As it stands, investigators often struggle to find guidance on the particular ethical questions their study raises. “My worry is that it’s not practical to have to go to the literature and comb through dozens of studies to find out what you need to do,” Hey shares. There is no searchable online resource for investigators to plug in the parameters of their intended trial and find answers to relevant ethical questions. “That would be really compelling and valuable,” Hey says. “That’s the guidance and support that’s missing right now.”

REFERENCES

  1. Nicholls SG, Carroll K, Zwarenstein M, et al. The ethical challenges raised in the design and conduct of pragmatic trials: An interview study with key stakeholders. Trials 2019;20:765.
  2. Weir CR, Butler J, Thraen I, et al. Veterans Healthcare Administration providers’ attitudes and perceptions regarding pragmatic trials embedded at the point of care. Clin Trials 2014;11:292-299.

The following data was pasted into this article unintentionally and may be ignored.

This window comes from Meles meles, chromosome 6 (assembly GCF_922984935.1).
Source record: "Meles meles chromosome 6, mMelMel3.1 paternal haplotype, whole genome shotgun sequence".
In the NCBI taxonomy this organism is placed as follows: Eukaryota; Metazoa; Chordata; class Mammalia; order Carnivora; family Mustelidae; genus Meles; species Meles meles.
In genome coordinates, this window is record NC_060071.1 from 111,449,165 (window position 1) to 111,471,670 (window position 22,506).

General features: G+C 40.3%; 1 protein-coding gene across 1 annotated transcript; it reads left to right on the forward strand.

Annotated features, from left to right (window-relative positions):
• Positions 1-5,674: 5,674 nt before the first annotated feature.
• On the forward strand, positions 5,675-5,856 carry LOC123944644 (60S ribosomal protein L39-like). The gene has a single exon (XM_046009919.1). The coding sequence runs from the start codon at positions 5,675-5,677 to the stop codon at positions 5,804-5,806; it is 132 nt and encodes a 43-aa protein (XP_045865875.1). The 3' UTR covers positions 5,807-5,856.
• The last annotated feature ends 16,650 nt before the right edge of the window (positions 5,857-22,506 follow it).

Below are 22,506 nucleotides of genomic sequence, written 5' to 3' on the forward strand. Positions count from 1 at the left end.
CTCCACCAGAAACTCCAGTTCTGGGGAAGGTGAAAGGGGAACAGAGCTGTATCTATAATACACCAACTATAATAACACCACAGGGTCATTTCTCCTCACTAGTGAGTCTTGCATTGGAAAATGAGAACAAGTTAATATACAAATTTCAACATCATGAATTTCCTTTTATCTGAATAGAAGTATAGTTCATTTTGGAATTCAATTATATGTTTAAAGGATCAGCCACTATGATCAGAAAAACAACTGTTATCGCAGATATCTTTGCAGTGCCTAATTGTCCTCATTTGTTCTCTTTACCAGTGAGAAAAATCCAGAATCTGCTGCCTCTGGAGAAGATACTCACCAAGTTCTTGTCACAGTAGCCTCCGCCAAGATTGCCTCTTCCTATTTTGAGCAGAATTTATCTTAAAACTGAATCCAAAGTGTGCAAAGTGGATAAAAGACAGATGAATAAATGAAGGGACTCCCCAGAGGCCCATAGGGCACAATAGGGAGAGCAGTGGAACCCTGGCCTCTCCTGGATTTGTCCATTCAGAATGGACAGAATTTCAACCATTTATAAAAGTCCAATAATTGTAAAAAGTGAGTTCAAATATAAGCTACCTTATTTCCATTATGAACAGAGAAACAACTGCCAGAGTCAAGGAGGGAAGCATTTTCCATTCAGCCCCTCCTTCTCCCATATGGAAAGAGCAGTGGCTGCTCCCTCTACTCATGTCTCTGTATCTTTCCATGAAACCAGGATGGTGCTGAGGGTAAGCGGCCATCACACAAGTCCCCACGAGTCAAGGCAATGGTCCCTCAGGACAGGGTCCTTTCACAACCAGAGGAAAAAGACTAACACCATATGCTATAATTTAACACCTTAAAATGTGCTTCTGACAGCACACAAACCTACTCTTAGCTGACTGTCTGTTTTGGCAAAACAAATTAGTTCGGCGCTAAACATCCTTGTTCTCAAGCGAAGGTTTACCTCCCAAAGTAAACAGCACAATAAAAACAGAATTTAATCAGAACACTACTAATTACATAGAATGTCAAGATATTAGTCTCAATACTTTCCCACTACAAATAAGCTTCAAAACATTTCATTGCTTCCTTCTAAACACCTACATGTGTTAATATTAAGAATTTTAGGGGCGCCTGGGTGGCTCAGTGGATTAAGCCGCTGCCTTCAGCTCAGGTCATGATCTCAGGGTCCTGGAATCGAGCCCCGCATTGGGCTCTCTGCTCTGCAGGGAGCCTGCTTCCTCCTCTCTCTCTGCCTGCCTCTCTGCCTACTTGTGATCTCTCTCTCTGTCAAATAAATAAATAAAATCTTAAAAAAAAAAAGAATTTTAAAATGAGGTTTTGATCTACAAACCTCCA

3. Whicher D, Kass N, Faden R. Stakeholders’ views of alternatives to prospective informed consent for minimal-risk pragmatic comparative effectiveness trials. J Law Med Ethics 2015;43:397-409.
  4. Topazian RJ, Bollinger J, Weinfurt KP, et al. Physicians’ perspectives regarding pragmatic clinical trials. J Comp Eff Res 2016;5:499-506.
  5. Kass N, Faden R, Fabi RE, et al. Alternative consent models for comparative effectiveness studies: Views of patients from two institutions. AJOB Empir Bioeth 2016;7:92-105.92.
  6. Goldstein CE, Weijer C, Brehaut JC, et al. Ethics issues in pragmatic randomized controlled trials: A review of the recent literature identifies gaps in argumentation. BMC Med Ethics 2018;19:14.